Despite the economic situation in the U.S., growing consumer demand in our local communities has prompted the opening of new fair trade shops during the last 24 months, including The Mustard Seed, in Lake Forest, and Global Handmade Hope, in Park Ridge. Lake Forest resident Jackie Renwick opened The Mustard Seed when she realized she could help improve the lives of others by providing an outlet for women in lesser developed countries to produce income for their families. Today, she partners with artisans and cooperatives, selling products from more than 30 countries and educating the community through outreach and special programs at her store. Most of the artisans are women working at home or in small groups, and many are widows supporting their children.

“Nothing begins to change shopping habits more than learning and sharing the stories of our artisans,” Renwick says. “When you buy a fair trade product for yourself or as a gift, you are giving more than once. It starts a wonderful ripple effect that keeps growing.”

For those who want to become more involved in the movement locally, October—designated Fair Trade month by TransFair USA—is rife with possibilities. Ten Thousand Villages will host a number of activities throughout the week of October 11, including a book signing, women’s spa night and a fashion show featuring MarketPlace Handwork of India fashions and jewelry. Chicago Fair Trade will sponsor educational events, including GlobalFest, on October 14, an annual event spotlighting artisans and producers.

Donoghue  sums up the importance of fair trade in our modern world: “We all have to change how we think and how we buy. When you buy fair trade products, you are investing in a better world for other people and for yourself.”

Megy Karydes, the owner of World Shoppe, a fair trade importing company, is active in the fair trade movement nationally and locally in the Chicagoland area. For more information on what is being done to promote fair trade throughout the greater Chicagoland area or to find more fair trade shops and cafés, visit To learn how to make your community a fair trade town, visit


Want to See More?

Visit these retailers who carry fair trade products:
Ten Thousand Villages, Evanston;
Earth & Spirit, Long Grove;
The Mustard Seed, Lake Forest;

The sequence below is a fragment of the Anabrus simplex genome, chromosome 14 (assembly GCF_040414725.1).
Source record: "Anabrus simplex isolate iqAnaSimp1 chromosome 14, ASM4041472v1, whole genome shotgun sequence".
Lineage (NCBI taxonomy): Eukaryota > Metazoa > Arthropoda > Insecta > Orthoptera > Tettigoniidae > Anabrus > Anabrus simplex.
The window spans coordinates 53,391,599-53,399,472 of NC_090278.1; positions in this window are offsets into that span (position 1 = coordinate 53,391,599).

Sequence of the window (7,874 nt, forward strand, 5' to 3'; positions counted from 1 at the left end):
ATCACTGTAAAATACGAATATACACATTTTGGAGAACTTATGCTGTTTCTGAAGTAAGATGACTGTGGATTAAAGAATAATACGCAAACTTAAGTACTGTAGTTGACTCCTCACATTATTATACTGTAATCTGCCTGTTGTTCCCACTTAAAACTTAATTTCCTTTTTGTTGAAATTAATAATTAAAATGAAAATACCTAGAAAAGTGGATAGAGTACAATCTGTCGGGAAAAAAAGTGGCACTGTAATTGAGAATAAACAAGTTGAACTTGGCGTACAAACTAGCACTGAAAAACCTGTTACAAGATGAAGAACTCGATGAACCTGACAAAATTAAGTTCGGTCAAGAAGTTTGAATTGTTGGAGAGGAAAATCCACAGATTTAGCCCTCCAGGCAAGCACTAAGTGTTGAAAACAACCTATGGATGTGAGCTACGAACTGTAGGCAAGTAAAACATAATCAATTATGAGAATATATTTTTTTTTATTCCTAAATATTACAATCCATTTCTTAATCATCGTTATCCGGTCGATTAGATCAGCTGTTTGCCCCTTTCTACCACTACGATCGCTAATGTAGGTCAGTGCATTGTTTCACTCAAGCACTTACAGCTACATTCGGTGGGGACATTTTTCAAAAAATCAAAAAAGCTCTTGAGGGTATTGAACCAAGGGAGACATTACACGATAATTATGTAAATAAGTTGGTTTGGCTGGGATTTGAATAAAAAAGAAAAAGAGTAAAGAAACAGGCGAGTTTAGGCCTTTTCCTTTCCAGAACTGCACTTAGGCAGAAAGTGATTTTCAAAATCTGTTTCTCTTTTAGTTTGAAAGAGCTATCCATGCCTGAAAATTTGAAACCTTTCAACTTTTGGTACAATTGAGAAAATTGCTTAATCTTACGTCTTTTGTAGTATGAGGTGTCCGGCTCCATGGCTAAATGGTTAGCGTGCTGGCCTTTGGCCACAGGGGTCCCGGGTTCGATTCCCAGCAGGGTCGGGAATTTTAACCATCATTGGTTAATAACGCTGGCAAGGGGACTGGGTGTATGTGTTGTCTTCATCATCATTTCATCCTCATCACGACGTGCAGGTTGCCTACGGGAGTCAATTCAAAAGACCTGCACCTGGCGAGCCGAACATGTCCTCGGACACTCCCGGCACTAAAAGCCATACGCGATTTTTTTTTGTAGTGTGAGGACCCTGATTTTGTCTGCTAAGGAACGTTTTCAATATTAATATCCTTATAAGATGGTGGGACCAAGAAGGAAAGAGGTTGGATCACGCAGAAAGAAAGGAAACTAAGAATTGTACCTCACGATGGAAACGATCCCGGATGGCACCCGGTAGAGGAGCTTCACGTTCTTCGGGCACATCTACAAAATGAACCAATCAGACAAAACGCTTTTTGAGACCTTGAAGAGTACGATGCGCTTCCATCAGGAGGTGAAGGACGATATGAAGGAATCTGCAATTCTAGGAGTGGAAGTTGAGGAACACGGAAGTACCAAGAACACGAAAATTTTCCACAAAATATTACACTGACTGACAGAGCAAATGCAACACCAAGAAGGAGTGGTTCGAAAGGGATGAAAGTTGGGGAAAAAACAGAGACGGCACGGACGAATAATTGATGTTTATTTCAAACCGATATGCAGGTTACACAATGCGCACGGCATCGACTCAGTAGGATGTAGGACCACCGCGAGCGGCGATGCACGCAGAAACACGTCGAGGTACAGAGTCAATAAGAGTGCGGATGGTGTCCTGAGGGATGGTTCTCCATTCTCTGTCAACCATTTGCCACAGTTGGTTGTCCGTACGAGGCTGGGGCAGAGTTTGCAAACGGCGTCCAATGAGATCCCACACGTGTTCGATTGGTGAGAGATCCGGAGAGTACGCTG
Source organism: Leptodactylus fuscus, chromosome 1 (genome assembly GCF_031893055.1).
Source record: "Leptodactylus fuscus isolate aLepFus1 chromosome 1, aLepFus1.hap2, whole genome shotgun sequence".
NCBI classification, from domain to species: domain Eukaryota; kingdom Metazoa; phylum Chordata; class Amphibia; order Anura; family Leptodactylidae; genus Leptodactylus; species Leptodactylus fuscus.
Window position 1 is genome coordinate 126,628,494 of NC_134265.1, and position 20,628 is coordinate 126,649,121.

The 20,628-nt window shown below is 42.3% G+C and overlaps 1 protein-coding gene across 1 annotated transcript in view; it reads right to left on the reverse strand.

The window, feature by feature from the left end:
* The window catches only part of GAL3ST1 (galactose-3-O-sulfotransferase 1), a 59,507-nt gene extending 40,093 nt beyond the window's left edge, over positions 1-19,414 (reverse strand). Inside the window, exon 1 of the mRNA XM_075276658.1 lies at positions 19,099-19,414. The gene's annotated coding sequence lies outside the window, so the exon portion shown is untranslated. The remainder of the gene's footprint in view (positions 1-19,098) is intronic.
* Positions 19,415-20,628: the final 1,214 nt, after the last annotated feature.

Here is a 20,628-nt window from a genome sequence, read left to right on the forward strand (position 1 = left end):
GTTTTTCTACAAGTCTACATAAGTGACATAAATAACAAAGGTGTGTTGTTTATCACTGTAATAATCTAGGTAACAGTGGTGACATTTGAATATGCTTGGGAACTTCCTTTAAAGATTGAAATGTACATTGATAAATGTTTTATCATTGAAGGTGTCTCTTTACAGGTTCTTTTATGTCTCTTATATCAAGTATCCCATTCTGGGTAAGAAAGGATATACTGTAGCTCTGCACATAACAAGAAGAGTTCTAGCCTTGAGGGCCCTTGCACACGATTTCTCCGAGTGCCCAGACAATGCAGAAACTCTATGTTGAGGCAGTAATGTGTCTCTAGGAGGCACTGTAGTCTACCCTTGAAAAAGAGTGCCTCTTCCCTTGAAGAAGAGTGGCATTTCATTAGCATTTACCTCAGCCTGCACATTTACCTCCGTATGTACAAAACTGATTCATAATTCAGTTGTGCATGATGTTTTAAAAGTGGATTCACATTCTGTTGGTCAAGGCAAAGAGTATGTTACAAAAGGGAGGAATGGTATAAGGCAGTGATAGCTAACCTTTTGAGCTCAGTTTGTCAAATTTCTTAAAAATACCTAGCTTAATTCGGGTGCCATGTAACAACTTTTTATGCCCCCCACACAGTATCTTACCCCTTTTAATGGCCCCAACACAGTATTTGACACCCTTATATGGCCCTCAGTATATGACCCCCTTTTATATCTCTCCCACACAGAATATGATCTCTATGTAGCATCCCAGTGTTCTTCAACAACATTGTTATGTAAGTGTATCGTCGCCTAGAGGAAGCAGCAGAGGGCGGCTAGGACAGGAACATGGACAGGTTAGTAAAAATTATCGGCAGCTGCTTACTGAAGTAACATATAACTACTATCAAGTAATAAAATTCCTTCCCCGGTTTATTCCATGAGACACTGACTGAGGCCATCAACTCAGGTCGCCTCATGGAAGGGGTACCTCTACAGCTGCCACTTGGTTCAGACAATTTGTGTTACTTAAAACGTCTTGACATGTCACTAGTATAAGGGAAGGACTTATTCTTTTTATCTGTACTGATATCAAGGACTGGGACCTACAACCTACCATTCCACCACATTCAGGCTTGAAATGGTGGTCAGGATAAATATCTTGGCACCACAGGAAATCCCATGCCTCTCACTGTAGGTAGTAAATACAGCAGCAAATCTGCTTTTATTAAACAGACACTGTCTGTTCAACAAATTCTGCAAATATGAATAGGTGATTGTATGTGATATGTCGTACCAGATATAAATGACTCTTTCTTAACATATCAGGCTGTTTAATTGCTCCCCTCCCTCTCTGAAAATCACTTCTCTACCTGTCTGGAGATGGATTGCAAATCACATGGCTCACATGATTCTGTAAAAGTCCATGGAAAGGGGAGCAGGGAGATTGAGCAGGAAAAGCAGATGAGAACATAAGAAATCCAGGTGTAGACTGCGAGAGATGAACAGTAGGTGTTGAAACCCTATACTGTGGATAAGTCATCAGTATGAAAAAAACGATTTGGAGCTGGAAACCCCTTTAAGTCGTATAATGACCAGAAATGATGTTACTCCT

Global Handmade Hope, Park Ridge;

Local Wholesalers

Retailers interested in offering fair trade products can contact these sources:
• MarketPlace Handwork of India – apparel and women’s accessories from India;
• Mata Traders – apparel and women’s accessories from India;
• MayaWorks – baby gifts and accessories, gifts and jewelry from Guatemala;
• Mayu – alpaca wool scarves from Peru;
• World Shoppe – jewelry, women’s accessories and greeting cards from Pakistan and South Africa;
• WorldFinds – jewelry, women’s accessories and holiday ornaments from India, Indonesia and Nepal;

Fair trade Coffee, Wholesale and Retail

Charmers Café (coffee shop)
1500 W. Jarvis Avenue (Rogers Park)
Chicago 60626

Casteel Coffee (coffee shop/wholesaler)
2924 Central Street, Evanston 60201

Metropolis Coffee (coffee shop/wholesaler)
1039 W. Granville Avenue (Rogers Park)
Chicago 60660

Roasters (to receive fresh, roasted fair-trade coffee in the Chicago area)
Chicago Coffee Confederation; email [email protected] or visit

Whole Foods Market and many other local grocery stores carry fair trade brands (retail)

According to the Fair Trade Federation (FTF), fair trade means an equitable and fair partnership between retail/wholesale marketers in North America and Europe and producers in Asia, Africa and Latin America and other parts of the world.

FTF criteria for membership are:
•    Paying a fair wage in the local context
•    Offering employees opportunities for advancement
•    Providing equal employment opportunities for all people, particularly the most disadvantaged
•    Engaging in environmentally sustainable practices
•    Being open to public accountability
•    Building long-term trade relationships
•    Providing healthy and safe working conditions within the local context
•    Providing financial and technical assistance to producers whenever possible

For more information, visit